[JPL] Detroit jazz and avant scenes lose icon in passing of Faruq
drjazz at drjazz.com
Sun Jun 3 23:08:41 EDT 2012
Detroit jazz and avant scenes lose icon in passing of Faruq Z. Bey
June 2, 2012
By W. Kim Heron
Faruq Z. Bey, local legend and icon of avant garde music in Detroit, has
died after years of emphysema and other ailments. A friend who spoke to
Bey regularly last heard from him Thursday and was unable to reach him
on Friday. Her concerns lead to other friends entering his residence
with police on Saturday and finding that he had died. The cause of
death has not been determined. He was around 70 years old.
Bey was the leader of the group Griot Galaxy, a sprawling group into
which dozens of musicians fell in and out between 1972 and the time it
stabilized mid-decade and slowly distilled to a classic quintet around
1980. With saxophonists Bey, Tony Holland and David McMurray, drummer
Tani Tabbal and bassist Jaribu Shahid, the group donned silver face
paint and African garb, dubbing themselves a science fiction band. The
name harkened to the African traditional bearers of tradition and
history, on one hand, and ... the reaches of space and the future, on
While they were clearly rooted in the jazz avant garde -- in artists
like John Coltrane, Sun Ra and the Art Ensemble of Chicago -- the
members of Griot Galaxy were extending that tradition in their own
voices and in their collective sound. In fact, with their theatric edge
and their penchant for hypnotic, layered rhythm, they were an avant
garde group for people who didn't particularly like the avant garde, or
maybe even jazz. They were one of a kind. Sorry if that's a cliché. But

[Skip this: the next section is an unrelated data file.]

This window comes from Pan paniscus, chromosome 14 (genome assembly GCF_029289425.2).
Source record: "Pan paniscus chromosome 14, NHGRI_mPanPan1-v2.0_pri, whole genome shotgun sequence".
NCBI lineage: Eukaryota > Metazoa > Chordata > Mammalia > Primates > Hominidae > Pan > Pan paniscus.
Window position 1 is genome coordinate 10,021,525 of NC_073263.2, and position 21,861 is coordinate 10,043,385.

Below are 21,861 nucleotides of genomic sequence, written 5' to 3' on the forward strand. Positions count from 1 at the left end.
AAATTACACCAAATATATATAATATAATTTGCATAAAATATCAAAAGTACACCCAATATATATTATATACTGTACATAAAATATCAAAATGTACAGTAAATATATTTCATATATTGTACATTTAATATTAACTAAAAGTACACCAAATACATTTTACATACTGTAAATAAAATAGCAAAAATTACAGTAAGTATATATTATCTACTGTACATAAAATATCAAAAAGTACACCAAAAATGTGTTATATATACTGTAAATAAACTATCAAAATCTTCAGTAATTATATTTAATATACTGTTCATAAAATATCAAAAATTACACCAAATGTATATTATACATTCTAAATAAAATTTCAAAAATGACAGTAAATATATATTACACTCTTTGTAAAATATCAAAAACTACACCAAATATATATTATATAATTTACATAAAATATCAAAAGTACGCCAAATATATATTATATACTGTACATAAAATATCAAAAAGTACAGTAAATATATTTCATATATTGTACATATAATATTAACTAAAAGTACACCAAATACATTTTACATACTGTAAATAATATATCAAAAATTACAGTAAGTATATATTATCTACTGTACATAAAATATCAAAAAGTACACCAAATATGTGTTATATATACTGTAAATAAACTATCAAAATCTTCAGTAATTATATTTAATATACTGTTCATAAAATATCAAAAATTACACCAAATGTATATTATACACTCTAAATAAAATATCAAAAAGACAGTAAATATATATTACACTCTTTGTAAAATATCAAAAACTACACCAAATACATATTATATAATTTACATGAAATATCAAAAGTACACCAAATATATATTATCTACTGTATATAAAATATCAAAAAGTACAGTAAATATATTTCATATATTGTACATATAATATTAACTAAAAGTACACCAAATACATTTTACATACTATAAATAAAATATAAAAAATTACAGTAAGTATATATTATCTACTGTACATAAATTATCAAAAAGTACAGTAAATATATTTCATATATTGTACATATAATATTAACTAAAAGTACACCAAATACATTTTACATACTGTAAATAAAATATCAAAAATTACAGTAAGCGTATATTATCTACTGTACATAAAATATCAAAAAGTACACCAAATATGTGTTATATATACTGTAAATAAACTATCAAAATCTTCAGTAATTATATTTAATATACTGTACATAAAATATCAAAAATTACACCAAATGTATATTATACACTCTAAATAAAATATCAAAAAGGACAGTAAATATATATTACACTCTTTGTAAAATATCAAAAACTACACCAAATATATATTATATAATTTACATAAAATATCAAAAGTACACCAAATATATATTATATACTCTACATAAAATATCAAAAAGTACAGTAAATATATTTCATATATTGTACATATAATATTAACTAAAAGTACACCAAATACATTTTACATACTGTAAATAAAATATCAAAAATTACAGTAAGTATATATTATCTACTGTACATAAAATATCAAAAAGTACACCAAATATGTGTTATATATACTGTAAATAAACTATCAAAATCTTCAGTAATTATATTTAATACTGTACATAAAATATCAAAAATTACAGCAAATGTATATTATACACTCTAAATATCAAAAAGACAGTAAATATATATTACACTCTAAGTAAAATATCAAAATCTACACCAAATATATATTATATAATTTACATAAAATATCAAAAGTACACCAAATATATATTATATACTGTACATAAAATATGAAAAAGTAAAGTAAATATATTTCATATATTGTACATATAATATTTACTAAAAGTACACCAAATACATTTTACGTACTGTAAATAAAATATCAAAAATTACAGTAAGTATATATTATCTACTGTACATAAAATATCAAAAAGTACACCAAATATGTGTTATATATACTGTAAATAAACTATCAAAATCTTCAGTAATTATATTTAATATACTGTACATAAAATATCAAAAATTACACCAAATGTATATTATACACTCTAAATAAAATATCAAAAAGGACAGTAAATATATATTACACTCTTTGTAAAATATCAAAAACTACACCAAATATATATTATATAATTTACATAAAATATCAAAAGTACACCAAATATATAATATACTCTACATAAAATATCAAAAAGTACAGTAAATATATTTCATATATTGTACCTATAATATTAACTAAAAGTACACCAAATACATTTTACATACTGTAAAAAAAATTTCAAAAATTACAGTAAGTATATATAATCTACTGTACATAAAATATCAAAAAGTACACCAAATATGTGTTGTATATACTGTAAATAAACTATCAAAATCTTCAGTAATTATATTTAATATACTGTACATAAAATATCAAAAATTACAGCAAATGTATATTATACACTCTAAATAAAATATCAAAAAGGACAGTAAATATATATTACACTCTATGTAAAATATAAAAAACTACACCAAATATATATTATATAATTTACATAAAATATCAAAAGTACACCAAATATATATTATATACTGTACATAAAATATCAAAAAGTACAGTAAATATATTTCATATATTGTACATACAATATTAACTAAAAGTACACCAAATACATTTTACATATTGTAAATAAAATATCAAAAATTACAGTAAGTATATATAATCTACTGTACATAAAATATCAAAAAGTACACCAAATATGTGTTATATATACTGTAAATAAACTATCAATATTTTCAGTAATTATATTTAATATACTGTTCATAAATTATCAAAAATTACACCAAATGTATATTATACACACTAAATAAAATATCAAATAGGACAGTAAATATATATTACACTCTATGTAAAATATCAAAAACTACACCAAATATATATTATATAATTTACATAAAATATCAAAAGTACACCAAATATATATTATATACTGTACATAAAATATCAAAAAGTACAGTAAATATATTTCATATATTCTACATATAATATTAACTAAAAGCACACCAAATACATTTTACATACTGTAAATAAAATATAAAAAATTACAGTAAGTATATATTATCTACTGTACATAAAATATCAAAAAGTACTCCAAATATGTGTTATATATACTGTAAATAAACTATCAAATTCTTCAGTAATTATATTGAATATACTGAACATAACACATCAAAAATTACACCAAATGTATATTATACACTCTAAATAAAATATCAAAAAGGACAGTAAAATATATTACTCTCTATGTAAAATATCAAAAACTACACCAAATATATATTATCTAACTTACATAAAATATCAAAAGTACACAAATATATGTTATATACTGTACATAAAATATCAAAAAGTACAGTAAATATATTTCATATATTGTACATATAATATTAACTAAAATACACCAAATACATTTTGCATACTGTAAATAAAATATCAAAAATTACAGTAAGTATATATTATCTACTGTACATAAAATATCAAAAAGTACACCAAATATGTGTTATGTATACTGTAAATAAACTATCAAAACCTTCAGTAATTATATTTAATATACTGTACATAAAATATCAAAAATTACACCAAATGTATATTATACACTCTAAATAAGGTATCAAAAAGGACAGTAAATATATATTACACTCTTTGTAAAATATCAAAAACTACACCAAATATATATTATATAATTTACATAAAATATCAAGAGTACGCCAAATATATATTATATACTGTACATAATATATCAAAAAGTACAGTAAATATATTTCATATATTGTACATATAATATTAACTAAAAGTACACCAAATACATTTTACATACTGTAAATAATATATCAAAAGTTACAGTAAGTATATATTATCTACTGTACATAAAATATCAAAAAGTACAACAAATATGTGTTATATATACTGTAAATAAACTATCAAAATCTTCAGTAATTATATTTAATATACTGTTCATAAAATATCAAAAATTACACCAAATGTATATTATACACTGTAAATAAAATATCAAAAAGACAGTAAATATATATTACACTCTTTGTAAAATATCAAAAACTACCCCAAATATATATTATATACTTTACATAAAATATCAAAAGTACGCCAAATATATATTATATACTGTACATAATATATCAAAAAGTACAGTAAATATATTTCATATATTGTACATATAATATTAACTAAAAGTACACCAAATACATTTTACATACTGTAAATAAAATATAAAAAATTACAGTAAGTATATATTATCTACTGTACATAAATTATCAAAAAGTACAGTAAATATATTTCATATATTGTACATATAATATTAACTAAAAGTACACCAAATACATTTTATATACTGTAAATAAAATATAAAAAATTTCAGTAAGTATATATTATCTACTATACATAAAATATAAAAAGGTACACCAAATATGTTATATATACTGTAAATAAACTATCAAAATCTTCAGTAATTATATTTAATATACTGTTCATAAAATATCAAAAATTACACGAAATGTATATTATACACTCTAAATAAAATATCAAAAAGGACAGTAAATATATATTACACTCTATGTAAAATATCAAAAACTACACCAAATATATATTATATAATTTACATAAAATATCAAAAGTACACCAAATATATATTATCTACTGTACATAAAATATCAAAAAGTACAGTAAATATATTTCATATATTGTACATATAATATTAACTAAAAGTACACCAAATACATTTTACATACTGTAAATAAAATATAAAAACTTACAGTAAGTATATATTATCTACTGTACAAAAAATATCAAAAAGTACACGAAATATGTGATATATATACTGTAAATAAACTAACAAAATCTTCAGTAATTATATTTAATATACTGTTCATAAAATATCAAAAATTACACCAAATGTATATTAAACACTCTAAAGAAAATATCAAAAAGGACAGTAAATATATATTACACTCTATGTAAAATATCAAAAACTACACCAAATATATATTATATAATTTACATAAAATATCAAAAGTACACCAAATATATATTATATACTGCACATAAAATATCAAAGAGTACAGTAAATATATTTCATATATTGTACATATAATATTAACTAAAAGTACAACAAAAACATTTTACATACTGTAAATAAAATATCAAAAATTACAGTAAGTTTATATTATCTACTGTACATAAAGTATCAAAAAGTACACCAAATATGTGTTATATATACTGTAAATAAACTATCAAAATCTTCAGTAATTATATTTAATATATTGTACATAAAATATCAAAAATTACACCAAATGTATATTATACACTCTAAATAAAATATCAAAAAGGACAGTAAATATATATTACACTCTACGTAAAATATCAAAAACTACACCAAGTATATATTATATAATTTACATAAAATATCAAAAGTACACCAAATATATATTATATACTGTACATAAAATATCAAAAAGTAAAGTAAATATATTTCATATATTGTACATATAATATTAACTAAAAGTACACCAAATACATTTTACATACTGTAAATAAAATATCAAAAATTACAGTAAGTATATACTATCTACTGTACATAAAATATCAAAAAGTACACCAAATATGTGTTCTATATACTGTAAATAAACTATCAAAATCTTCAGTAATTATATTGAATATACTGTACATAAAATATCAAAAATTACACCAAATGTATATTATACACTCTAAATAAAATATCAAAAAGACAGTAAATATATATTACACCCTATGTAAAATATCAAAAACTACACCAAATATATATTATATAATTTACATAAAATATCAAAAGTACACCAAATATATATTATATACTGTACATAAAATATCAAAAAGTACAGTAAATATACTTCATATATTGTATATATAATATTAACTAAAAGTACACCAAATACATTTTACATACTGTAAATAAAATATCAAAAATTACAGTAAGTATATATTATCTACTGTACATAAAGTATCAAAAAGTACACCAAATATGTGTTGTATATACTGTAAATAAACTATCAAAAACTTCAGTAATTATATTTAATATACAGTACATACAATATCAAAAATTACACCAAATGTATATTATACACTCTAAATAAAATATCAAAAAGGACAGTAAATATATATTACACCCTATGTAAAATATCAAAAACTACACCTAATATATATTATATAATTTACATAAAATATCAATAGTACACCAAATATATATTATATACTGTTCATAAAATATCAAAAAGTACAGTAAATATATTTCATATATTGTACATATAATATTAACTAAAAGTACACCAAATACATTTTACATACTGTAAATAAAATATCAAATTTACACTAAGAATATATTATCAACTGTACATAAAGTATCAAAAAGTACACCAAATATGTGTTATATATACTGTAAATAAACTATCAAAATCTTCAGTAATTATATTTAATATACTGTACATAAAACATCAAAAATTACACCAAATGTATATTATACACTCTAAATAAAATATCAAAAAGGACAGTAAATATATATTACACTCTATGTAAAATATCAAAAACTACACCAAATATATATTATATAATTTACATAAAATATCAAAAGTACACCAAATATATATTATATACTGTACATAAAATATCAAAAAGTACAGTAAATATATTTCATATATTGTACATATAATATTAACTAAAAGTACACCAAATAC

they really were.
The group made only a few recordings and was little known beyond Detroit
when Bey was involved in a near-fatal motorcycle accident. The group
dissolved rancorously in the aftermath, but in the ensuing years, Bey
slowly returned to playing.
By the early 2000s, his music career entered a new phase, leading his
own groups and collaborating with others, particularly the Northwoods
Improvisers, with whom he did at least nine records. Griot Galaxy had
released only two vinyl records back in its hey day, although the
release of live Griot tapes from the Detroit Institute of Arts in 2003
made the group's music available on CD for the first time.
Bey had been in ill health for years, his oxygen and breathing apparatus
a constant companion. The news of his passing still came as a shock, a
blow. Several generations of Detroiters spoke of hm in terms that had an
element of reverence for what he had achieved and represented. The "end
of an era," lamented one friend and admirer who had followed his career
back to the early 1970s at Cobb's Corner.
There'll be more later. And for those who have memories or thoughts,
please add them below.
In the meantime, here's a 2003 profile of Bey and a blog that riffed
from the earlier piece.
Update: Jim Gallert forwarded this link to an hour-long Detroit
JazzStage podcast from 2006 featuring an interview with Faruq along with
his music and poetry. More links: Griot Galaxy discography. Discs with
Update: Sesheta Hanible, a longtime friend of Faruq's, and Jim Gallert
both confirm Faruq's date of birth as Feb. 4, 1942. Hanible wrote in an
e-mail: "As the news swirl around the community, there are people
working on services. ... Faruq was very private. I hope that everyone
take a moment or more and listen to his music, read a poem of his and
remember the gifts that he has shared with all of us. " We'll share
details as they become available.
Dr. Jazz Operations
Oak Park, MI 48237
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